While advocating that all video content (for example) be treated the same may sound nice, what happens when someone comes up with a hot new video delivery method? Are all the big networks going to update all of their filter rules right away to detect this new type of video packet? I think it is more likely to see rain on the moon than for all of the big network providers respond quickly to such a change. As a result any development around video would self limit itself to make sure it matched the existing packet patterns for video to make sure they get the same treatment by Internet routers. Could this have a stifling impact on innovation? You can count on it.
There is something else that Google and Verizon could be talking about in this area as well; large-scale network peering (more info on Internet peering here and here). This could provide a similar benefit (increased speed/performance for traffic to Google from Verizon) by reducing the number of routers between Verizon customers and Google servers. For instance between my home DSL connection from Qwest and www.google.com there are roughly 14 routers (according to traceroute). Of those 5 are operated by Qwest, 4 by Level3, and 5 by Google (confirmed by whois lookup for each IP address in the traceroute results). A peering arrangement between Qwest and Google would likely eliminate all 4 of the Level3 run routers and perhaps one or two more between Qwest and Google. Removing 30% of the routers and a third-party entirely would likely result in better network performance between my Qwest DSL connection and Google servers. Seems reasonable that Google and Verizon would be in high level talks to discuss peering arrangements.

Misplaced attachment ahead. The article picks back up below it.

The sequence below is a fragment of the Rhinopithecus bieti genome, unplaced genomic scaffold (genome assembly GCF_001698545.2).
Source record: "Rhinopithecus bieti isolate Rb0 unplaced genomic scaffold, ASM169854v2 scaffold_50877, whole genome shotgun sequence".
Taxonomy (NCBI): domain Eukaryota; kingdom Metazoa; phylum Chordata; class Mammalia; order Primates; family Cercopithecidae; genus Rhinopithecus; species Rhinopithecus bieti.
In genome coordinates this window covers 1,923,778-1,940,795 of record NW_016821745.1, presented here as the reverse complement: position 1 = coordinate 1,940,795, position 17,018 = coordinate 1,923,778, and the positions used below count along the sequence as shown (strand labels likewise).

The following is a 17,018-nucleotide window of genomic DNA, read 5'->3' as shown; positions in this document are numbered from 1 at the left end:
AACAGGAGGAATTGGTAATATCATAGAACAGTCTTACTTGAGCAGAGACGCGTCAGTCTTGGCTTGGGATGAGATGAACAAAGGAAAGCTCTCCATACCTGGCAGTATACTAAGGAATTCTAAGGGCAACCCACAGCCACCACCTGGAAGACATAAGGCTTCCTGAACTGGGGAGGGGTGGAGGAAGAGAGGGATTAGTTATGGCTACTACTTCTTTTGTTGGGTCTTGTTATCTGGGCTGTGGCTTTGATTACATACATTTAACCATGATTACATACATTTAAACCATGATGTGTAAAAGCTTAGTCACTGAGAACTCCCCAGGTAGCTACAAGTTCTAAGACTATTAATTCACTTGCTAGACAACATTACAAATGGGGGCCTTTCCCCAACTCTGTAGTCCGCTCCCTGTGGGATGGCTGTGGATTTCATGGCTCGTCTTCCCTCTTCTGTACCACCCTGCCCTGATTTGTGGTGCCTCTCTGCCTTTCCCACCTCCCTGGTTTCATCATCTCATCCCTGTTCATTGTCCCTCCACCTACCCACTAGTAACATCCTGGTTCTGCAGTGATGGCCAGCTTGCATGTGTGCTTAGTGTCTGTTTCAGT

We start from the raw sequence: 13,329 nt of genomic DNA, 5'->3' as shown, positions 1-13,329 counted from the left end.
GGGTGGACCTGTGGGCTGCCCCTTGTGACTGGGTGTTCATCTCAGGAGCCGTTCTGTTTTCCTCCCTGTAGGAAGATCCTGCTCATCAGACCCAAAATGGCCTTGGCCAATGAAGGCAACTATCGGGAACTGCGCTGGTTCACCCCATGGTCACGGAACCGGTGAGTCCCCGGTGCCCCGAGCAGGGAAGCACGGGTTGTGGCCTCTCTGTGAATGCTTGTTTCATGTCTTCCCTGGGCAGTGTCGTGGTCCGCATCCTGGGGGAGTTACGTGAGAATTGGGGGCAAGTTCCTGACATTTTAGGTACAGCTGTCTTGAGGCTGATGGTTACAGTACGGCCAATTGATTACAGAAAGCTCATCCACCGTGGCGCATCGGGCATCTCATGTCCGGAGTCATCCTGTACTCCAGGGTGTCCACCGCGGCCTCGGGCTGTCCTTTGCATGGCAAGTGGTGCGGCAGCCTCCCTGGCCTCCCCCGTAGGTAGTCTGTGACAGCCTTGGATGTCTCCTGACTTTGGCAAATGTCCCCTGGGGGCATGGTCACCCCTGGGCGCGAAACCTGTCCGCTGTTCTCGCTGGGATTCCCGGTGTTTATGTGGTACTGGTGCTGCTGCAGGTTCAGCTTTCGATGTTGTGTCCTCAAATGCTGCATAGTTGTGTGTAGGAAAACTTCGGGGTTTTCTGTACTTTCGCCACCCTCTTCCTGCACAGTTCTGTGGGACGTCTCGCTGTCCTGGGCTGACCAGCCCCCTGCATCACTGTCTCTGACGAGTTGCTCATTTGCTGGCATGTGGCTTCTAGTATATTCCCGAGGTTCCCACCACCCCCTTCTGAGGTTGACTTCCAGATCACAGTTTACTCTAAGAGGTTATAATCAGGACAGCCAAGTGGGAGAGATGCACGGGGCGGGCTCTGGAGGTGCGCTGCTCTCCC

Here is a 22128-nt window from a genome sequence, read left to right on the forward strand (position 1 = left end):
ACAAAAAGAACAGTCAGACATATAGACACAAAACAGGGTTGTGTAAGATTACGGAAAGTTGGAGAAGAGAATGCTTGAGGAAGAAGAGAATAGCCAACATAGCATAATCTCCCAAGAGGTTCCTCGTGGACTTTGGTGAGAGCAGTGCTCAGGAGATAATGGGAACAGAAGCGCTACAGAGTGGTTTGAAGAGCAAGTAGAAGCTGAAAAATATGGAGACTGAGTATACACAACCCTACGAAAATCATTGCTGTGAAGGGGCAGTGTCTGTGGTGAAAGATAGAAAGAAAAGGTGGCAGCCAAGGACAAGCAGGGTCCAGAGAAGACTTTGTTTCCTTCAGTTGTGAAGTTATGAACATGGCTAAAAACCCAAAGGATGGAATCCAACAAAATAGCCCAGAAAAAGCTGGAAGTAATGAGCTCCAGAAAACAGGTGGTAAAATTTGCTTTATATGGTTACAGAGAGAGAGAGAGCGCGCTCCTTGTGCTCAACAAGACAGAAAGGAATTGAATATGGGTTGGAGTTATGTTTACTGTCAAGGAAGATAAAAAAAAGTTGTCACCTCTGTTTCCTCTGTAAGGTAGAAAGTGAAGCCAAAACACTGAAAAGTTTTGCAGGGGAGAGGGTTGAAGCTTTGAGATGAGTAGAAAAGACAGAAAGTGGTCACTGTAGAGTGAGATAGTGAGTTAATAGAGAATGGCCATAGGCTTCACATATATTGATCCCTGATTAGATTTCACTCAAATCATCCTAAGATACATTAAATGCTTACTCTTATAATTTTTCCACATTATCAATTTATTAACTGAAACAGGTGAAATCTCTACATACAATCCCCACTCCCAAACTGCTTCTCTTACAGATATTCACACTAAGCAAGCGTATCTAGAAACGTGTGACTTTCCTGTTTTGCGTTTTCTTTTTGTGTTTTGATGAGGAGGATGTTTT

There is little doubt that Google already has many peering arrangements with other network carriers, given the massive popularity of Google services such peering arrangements would be mutually beneficial. Perhaps Verizon has been holding out? Maybe they want Google to pay them for the privilege? That would go against the traditional no pay arrangement for peering, but I don’t think that would stop Verizon from asking anyway.
In the end all of this is highly speculative, including the original New York Times article. It could range from nearly 100% spot on, to being no where near the mark. Until there is some sort of definitive declaration from Google and Verizon we won’t really know what is going on. That may be the biggest point out of all this, if Google and Verizon are talking net neutrality issues then they need to be out in the open about it, the impact of such a discussion go way beyond just these two companies.